Amazon's Kindle has been hailed as the first truly successful e-reader, but some users say you shouldn't throw out the old-fashioned book just yet. Owners of the recently released Kindle 2 are reporting difficulties reading smaller text sizes. The users say poor contrast between the e-reader background and the three smallest font sizes on the device makes text almost impossible to read, according to Wired.
The problem seems to stem from the Kindle 2's capability to display 16 shades of gray compared to the 4 shades that its predecessor could produce. The Kindle 2 also has a "smoothing algorithm" that uses the many shades of gray to reduce visual distortion or that boxy, pixilated look that letters can sometimes get on a computer screen. But along with reducing distortion, the smoothing effect inadvertently blends the shadowing of some letters with the background, making the letters more difficult to distinguish when reading. The new feature was supposed to create crisper and clearer text and images, but for those with less than perfect eyesight, the multitude of gray shades seems to have the reverse effect.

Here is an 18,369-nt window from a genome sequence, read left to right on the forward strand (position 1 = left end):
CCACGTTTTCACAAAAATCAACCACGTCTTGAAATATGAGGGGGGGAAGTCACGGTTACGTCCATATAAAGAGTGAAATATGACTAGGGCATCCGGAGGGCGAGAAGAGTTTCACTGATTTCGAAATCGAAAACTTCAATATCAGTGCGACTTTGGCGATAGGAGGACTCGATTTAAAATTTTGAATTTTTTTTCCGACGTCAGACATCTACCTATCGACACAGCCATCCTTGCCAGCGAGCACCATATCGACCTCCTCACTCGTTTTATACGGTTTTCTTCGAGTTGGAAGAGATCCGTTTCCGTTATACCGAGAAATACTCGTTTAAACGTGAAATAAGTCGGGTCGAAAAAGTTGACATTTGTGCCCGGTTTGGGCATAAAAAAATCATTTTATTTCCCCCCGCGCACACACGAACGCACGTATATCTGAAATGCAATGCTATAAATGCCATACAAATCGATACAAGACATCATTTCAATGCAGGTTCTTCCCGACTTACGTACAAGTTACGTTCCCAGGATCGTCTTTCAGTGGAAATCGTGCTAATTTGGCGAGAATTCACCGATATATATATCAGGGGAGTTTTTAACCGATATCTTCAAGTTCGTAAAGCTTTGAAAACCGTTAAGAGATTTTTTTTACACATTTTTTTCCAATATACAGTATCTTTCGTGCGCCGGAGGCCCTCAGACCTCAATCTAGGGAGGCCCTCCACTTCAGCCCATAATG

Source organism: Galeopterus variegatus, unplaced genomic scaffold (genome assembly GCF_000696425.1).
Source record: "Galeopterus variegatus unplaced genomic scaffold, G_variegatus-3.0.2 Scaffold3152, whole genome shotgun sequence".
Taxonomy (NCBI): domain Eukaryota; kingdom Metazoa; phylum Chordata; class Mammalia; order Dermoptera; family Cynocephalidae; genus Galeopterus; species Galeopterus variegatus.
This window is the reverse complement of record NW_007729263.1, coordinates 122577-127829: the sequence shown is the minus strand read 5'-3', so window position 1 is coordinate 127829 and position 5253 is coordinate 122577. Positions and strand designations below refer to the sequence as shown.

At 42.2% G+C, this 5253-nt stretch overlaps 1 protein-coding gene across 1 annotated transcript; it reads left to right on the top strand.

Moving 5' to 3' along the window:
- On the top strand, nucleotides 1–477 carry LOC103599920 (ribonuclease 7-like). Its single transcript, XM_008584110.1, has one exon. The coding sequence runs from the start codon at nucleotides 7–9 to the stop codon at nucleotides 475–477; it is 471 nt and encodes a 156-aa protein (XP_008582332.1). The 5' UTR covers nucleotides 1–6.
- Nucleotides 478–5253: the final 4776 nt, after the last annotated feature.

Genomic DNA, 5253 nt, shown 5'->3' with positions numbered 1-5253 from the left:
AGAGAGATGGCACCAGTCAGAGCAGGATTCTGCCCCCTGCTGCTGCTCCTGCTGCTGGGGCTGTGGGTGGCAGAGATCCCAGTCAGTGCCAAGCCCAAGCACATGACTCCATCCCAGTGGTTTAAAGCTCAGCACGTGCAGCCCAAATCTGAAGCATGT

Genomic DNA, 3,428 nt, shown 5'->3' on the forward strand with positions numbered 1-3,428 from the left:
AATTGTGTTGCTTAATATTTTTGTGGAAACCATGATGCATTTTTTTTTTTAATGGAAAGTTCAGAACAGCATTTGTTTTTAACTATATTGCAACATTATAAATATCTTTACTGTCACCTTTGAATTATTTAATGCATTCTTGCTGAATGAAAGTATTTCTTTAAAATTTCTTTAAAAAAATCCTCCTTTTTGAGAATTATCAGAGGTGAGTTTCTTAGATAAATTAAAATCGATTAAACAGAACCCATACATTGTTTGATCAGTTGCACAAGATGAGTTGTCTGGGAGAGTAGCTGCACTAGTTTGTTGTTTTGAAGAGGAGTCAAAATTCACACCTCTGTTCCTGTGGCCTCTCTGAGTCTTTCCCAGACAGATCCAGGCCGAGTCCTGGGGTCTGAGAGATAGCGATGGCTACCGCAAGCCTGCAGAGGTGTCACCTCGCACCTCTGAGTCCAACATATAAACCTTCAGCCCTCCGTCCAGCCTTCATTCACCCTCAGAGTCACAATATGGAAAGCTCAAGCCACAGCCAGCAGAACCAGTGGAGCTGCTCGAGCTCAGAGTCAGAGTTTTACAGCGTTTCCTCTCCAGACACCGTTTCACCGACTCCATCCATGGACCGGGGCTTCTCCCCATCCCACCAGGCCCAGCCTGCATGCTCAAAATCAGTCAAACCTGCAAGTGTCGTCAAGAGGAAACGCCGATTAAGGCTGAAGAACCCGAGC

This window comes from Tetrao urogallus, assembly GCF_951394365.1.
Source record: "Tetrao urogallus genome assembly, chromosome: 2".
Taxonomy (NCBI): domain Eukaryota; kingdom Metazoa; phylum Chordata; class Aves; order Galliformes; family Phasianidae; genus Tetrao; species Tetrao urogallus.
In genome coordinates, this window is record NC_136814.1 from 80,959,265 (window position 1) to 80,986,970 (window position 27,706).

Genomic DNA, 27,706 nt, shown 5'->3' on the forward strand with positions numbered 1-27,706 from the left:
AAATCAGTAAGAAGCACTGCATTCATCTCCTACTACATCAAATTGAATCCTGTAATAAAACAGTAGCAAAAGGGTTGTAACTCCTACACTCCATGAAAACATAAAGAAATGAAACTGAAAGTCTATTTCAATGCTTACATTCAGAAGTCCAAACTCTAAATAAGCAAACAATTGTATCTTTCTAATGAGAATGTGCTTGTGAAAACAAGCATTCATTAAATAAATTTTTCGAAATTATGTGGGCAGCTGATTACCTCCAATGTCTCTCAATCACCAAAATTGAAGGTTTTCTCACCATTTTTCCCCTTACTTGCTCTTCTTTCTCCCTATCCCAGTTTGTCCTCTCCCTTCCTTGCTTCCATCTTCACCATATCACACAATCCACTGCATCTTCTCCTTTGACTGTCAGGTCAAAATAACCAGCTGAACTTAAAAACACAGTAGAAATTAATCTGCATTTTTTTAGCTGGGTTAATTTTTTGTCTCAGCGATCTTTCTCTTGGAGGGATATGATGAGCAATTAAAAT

Some are so disgruntled with the Kindle 2's performance they are returning their devices or downgrading (XP-style) to the original Kindle. There are also complaints coming in to Amazon's discussion boards from disgruntled users. One thread has hundreds of posts from customers pleading with Amazon to fix the problem.
Ted Inoue, a Pennsylvania man who runs a Kindle 2 fan site, has an open letter to Amazon founder Jeff Bezos as part of a grassroots campaign over the e-reader's shortcomings. The letter states that examinations of the Kindle 2 under a microscope prove there is a contrast problem with the device, but that Amazon Technical Support has denied there is a problem.
Inoue also suggests a variety of solutions that Amazon could implement, including bolding text at smaller font sizes; using fonts other than the one typeface the Kindle comes with; and placing a darker skin over the Kindle's white body to increase overall visual contrast. Andrei Pushkin, who runs "blog kindle," took a different approach to the problem. Pushkin wasn't willing to wait for a fix from Amazon, so he created his own Unicode fonts hack. The hack puts a wider range of fonts on the Kindle 2 and adds support for foreign characters like Cyrillic, Chinese, and Japanese.
For now, Amazon reportedly says this is a minor problem that is troubling a small number of users and is not offering any kind of fix. However, as we've seen time and again with online consumer outrage, if the cries get too loud the company will be forced to act.